- Lead by example
- Reward hard work
A discussion about how this might look in their homes ensued, with helpful brainstorming and sharing of ideas.
Incentivizing Parents to Attend Workshops
Each month included a drawing for a door prize. The first workshop prize was a full toolkit in a plastic tote carrier. Subsequent door prizes were fun math and reading games and books. Also, each attending participant was given a ticket for the final drawing, which was a Kindle Fire. The more workshops they attended, the more entries they would receive. We hoped these incentives would keep them coming back!
Inference and Algorithms
Agendas for the meetings began with sharing activity logs, comments and questions. We found this time to be important to the parents. Not only were questions answered, but also, discussion was encouraged. They found common ground with each other and readily shared ideas to solve problems. The topics for the next two months covered concerns derived from the parent surveys. We took turns in the area of our expertise.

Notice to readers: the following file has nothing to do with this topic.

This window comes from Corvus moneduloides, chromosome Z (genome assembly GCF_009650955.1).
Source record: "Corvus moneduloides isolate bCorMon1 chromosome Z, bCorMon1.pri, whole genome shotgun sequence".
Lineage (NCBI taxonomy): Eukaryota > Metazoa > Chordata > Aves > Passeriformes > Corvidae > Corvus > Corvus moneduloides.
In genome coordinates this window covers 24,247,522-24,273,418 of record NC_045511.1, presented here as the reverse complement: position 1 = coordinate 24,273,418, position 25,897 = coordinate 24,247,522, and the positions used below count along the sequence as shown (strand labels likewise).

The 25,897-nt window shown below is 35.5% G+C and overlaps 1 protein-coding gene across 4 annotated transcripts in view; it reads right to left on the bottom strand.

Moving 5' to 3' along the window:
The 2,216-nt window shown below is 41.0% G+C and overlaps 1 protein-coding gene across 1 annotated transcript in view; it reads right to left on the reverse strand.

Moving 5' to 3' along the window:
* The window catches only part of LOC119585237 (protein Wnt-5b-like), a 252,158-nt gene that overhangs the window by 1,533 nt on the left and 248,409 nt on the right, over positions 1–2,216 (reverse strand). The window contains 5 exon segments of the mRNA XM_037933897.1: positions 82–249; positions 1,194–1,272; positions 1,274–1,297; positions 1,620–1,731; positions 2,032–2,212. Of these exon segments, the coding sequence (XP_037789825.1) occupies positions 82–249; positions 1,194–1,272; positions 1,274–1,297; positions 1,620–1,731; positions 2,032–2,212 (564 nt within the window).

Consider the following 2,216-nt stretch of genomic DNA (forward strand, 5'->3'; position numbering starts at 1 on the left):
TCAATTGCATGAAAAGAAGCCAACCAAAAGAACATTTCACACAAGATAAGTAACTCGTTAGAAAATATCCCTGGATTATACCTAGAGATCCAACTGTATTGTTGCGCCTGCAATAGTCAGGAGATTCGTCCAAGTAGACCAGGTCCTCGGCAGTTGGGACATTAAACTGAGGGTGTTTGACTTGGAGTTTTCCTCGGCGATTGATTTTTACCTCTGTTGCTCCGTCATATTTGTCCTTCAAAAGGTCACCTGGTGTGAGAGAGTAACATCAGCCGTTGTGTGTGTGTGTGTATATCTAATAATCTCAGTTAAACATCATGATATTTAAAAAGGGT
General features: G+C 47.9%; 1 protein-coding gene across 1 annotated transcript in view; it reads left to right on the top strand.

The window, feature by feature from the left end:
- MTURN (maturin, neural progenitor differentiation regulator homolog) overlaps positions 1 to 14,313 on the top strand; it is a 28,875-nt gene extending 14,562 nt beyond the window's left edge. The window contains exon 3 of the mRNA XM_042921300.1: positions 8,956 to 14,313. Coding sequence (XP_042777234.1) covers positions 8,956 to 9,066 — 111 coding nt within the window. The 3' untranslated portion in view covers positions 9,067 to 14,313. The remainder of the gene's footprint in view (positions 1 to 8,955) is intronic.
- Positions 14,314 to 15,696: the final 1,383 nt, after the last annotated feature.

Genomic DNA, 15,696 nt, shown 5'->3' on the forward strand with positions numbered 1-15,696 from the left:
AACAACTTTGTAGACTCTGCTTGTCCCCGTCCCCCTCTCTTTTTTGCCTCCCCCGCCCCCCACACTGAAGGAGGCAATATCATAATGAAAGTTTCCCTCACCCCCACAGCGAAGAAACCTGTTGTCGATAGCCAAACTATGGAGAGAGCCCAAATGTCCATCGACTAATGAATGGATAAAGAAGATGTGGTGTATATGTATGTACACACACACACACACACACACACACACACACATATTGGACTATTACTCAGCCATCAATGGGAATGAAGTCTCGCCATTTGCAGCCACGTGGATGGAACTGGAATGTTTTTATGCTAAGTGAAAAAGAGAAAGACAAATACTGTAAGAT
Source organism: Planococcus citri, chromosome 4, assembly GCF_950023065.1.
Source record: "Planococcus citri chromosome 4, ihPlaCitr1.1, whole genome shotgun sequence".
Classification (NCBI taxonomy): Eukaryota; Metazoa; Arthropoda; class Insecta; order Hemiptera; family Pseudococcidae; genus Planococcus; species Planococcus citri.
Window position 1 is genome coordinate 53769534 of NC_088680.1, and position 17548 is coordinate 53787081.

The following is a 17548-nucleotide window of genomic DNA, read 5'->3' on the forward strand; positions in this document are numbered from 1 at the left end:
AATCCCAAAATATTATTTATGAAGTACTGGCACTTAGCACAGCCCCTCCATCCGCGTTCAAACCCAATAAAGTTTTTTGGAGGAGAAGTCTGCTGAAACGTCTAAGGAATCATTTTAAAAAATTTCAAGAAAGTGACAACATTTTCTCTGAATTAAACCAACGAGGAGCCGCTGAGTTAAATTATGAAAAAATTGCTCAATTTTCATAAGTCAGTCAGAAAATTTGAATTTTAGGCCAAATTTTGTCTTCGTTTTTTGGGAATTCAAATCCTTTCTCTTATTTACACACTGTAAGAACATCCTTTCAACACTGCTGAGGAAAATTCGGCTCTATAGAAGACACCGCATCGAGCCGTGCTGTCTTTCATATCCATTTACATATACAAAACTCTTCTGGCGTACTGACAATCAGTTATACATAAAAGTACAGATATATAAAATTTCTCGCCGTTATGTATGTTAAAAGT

To begin the reading component month, I shared Scarborough’s rope conception, which demonstrates the complexities of the reading process visually. Explanations of terms in understanding language such as background knowledge, inference, genre, and semantics were shown to be as important as decoding and automaticity. Weakness in any strand of the rope would weaken the entire rope. Then, I proceeded to give support to their guidance at home. Like any other skill, in order to become a better reader, one had to read!
I modeled interactive reading strategies, such as: